OPEC president says shale no threat to group

OPEC President and UAE Energy Minister Suhail Al-Mazrouei does not see US shale as a threat to OPEC. (Reuters)
Updated 20 February 2018
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OPEC president says shale no threat to group

LONDON: UAE Energy Minister and OPEC President Suhail Al-Mazrouei said the US shale oil industry was “not a threat” to OPEC member oil-producing countries.
Speaking at an event in London on Feb. 20, he said it was important that the oil industry does not repeat the “mistakes of the past,” where producers became “so excited” by rising shale oil production that they overproduce, causing an imbalance in the market and job losses.
A glut in oil supply caused global oil prices to plummet from mid-2014.
Al-Mazrouei said OPEC plans to meet US shale oil producers at CeraWeek event in the US next month when they will explore the outlook for shale, rather than relying solely on analysts’ reports on the industry.
He underlined the commitment of all 24 OPEC and non-OPEC countries, including Russia, to continue to cut oil production by 1.8 million barrels per day until the end of 2018, following last November’s agreement.
“We are focused on what we agreed in 2017 to work together to balance the market,” he said, refuting suggestions of talks within any countries about an exit strategy from the deal.
“I don’t think we are talking about exit strategy for the time being, we are focused on one target, which is balancing the market,” he said.
Al-Mazrouei said he would like OPEC and non-OPEC oil producers to continue to work together beyond 2018 to ensure “market stability,” as the “job is not complete.”
Commercial oil stocks in the Organization for Economic Cooperation and Development (OECD) have fallen by more than 220 million barrels since the beginning of last year, compared to the five-year average, he said.
There remains a further 100 million barrels to remove from the market to reach the five-year OECD inventory average.
Al-Mazrouei confirmed there were plans for an alliance of the 24 non-OPEC and OPEC producers, but he refused to give details while the plans were still in draft form.
He expressed the hope that the alliance would not only be based on benefiting members, but also on “how we contribute to world economic growth.”
And he also reconfirmed previously reported recommendations that oil producer countries need to have capacity buffers in place to help deal with any shocks to the market.


EU gives Nestle a thumbs down in Kit Kat finger row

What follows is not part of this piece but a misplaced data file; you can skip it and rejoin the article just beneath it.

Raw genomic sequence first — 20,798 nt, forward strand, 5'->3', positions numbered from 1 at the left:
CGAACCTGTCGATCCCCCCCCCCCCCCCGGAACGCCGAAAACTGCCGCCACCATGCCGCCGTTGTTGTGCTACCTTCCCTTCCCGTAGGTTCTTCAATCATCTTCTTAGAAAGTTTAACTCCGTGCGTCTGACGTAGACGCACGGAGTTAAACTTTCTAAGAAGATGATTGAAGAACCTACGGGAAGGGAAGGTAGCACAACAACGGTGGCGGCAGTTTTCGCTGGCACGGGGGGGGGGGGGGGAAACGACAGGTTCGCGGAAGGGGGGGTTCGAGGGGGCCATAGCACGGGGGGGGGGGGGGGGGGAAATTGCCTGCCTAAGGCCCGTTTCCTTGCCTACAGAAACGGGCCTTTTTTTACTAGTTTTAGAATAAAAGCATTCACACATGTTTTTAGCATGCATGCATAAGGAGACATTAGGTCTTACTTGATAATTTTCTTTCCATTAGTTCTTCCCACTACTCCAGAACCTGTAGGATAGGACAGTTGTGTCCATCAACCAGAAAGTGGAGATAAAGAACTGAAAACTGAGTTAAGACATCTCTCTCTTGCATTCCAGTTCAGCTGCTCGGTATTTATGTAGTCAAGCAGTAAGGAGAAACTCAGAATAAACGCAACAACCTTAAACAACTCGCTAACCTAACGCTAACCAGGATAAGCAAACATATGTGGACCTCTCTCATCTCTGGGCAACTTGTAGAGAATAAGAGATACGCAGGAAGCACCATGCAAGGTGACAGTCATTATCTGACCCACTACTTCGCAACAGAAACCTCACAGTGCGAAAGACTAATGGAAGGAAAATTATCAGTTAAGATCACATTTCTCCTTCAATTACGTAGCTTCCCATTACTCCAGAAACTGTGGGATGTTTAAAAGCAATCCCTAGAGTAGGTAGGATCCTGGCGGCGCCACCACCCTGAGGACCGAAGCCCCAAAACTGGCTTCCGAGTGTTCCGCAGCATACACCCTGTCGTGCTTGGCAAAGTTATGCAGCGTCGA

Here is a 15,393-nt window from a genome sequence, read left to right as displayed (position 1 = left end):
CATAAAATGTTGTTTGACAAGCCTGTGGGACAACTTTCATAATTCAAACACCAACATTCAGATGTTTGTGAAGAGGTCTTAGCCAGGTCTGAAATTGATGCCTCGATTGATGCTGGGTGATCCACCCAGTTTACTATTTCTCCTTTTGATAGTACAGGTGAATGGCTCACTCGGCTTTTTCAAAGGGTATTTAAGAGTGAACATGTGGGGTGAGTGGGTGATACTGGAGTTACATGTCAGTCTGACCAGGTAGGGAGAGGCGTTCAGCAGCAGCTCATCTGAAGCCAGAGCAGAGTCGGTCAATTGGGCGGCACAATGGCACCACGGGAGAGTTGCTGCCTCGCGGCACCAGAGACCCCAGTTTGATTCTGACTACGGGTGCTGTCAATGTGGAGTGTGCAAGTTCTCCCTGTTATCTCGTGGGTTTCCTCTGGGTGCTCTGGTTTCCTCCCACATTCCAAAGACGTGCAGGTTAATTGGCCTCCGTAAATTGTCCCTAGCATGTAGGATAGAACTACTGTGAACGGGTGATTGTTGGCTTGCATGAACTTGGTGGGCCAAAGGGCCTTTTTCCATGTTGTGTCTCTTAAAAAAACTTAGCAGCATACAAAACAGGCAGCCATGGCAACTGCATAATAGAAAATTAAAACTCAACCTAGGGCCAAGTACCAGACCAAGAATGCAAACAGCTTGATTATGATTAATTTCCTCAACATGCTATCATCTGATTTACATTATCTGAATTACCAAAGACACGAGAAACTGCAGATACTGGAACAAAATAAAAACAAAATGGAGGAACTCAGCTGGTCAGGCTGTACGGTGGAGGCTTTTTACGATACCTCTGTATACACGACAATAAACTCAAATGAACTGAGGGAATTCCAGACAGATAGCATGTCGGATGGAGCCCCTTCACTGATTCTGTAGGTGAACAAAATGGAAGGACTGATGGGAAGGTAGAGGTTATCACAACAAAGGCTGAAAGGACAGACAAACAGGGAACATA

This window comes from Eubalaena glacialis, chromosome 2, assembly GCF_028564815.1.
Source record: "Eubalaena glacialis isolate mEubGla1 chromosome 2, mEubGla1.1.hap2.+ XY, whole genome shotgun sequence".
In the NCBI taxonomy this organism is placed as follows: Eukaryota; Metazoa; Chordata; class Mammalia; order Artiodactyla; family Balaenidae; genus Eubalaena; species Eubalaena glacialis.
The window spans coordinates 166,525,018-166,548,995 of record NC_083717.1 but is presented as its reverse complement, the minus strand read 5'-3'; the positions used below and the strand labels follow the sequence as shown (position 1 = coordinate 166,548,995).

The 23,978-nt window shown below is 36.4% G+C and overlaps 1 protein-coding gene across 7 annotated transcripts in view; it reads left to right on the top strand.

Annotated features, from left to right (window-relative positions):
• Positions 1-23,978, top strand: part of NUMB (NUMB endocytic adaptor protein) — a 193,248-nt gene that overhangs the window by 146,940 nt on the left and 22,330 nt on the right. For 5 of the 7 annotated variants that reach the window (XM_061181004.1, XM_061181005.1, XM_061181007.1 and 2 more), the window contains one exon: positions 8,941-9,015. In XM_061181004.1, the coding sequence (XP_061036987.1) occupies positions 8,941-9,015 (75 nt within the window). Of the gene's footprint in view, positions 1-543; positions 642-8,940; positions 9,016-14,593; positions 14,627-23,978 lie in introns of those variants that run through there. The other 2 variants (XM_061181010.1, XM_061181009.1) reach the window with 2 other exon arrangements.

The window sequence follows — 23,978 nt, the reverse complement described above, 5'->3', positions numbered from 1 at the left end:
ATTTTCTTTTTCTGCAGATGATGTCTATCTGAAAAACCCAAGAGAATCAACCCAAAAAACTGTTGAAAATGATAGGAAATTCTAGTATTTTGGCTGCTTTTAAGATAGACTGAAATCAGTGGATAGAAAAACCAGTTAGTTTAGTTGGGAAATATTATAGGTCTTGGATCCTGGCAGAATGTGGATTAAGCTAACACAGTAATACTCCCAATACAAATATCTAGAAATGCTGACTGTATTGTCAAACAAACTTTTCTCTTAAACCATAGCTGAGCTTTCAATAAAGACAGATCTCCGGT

Updated 19 April 2018
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EU gives Nestle a thumbs down in Kit Kat finger row

  • Nestle has been locked in a decade-long battle with US rival Mondelez, maker of Cadbury chocolate, over the four-fingered wafer biscuit, which was first sold in 1935.
  • The EU’s intellectual property office allowed Nestle in 2006 to trademark what the court calls the “three-dimensional shape of the ‘Kit Kat 4 fingers’ product.”

Luxembourg: The European Union’s top court should cancel Swiss food giant Nestle’s trademark for the shape of the Kit Kat chocolate bar, the court’s top adviser said Thursday.
Nestle has been locked in a decade-long battle with US rival Mondelez, maker of Cadbury chocolate, over the four-fingered wafer biscuit, which was first sold in 1935.
The EU’s intellectual property office allowed Nestle in 2006 to trademark what the court calls the “three-dimensional shape of the ‘Kit Kat 4 fingers’ product.”
Advocate General Melchior Wathelet said the European Court of Justice (ECJ) should dismiss an appeal by Nestle against a lower court’s 2016 decision to annul the trademark.
“Nestle did not adduce sufficient evidence to show that its trademark had acquired distinctive character,” Wathelet said.
He said the intellectual property office should now “re-examine” its decision.
The Luxembourg-based ECJ often, but not always, follows the advice of the advocate general, its senior legal adviser, when making its final judgment.
The food giant specifically failed to show that the Kit Kat shape was well enough known in Belgium, Ireland, Greece, Luxembourg and Portugal, relying instead on market data from other countries, he said.
The official also said the EU court should reject an appeal by Mondelez against part of the judgment, saying it was “manifestly inadmissible.”
Nestle has already lost a legal bid in Britain — currently an EU member state but set to leave next year — to trademark the Kit Kat shape.